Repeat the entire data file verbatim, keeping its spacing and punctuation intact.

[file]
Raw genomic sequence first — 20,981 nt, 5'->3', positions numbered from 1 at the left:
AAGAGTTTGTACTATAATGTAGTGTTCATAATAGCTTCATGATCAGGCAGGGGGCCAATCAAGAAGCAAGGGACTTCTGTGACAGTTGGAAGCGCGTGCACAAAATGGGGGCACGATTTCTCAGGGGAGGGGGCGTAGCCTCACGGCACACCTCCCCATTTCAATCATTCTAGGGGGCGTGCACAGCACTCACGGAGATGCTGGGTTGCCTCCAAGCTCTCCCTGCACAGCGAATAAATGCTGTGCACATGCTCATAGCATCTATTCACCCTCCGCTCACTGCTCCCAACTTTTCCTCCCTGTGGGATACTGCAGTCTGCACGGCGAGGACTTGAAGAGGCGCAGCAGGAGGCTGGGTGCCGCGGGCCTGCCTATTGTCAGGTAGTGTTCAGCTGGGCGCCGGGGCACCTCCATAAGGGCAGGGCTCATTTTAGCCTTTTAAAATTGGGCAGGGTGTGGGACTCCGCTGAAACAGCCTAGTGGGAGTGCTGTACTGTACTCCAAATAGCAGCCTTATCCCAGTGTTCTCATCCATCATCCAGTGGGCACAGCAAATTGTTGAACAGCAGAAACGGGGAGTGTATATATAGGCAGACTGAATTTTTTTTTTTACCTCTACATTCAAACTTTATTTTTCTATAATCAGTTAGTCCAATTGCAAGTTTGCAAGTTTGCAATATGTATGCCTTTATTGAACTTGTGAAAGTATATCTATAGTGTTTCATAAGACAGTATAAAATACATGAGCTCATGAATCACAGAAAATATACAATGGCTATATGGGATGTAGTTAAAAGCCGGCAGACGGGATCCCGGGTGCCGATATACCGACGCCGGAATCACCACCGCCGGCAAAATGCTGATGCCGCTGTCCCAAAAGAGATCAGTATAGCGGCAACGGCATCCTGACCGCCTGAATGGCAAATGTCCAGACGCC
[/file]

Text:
Raw genomic sequence first — 20,981 nt, 5'->3', positions numbered from 1 at the left:
AAGAGTTTGTACTATAATGTAGTGTTCATAATAGCTTCATGATCAGGCAGGGGGCCAATCAAGAAGCAAGGGACTTCTGTGACAGTTGGAAGCGCGTGCACAAAATGGGGGCACGATTTCTCAGGGGAGGGGGCGTAGCCTCACGGCACACCTCCCCATTTCAATCATTCTAGGGGGCGTGCACAGCACTCACGGAGATGCTGGGTTGCCTCCAAGCTCTCCCTGCACAGCGAATAAATGCTGTGCACATGCTCATAGCATCTATTCACCCTCCGCTCACTGCTCCCAACTTTTCCTCCCTGTGGGATACTGCAGTCTGCACGGCGAGGACTTGAAGAGGCGCAGCAGGAGGCTGGGTGCCGCGGGCCTGCCTATTGTCAGGTAGTGTTCAGCTGGGCGCCGGGGCACCTCCATAAGGGCAGGGCTCATTTTAGCCTTTTAAAATTGGGCAGGGTGTGGGACTCCGCTGAAACAGCCTAGTGGGAGTGCTGTACTGTACTCCAAATAGCAGCCTTATCCCAGTGTTCTCATCCATCATCCAGTGGGCACAGCAAATTGTTGAACAGCAGAAACGGGGAGTGTATATATAGGCAGACTGAATTTTTTTTTTTACCTCTACATTCAAACTTTATTTTTCTATAATCAGTTAGTCCAATTGCAAGTTTGCAAGTTTGCAATATGTATGCCTTTATTGAACTTGTGAAAGTATATCTATAGTGTTTCATAAGACAGTATAAAATACATGAGCTCATGAATCACAGAAAATATACAATGGCTATATGGGATGTAGTTAAAAGCCGGCAGACGGGATCCCGGGTGCCGATATACCGACGCCGGAATCACCACCGCCGGCAAAATGCTGATGCCGCTGTCCCAAAAGAGATCAGTATAGCGGCAACGGCATCCTGACCGCCTGAATGGCAAATGTCCAGACGCC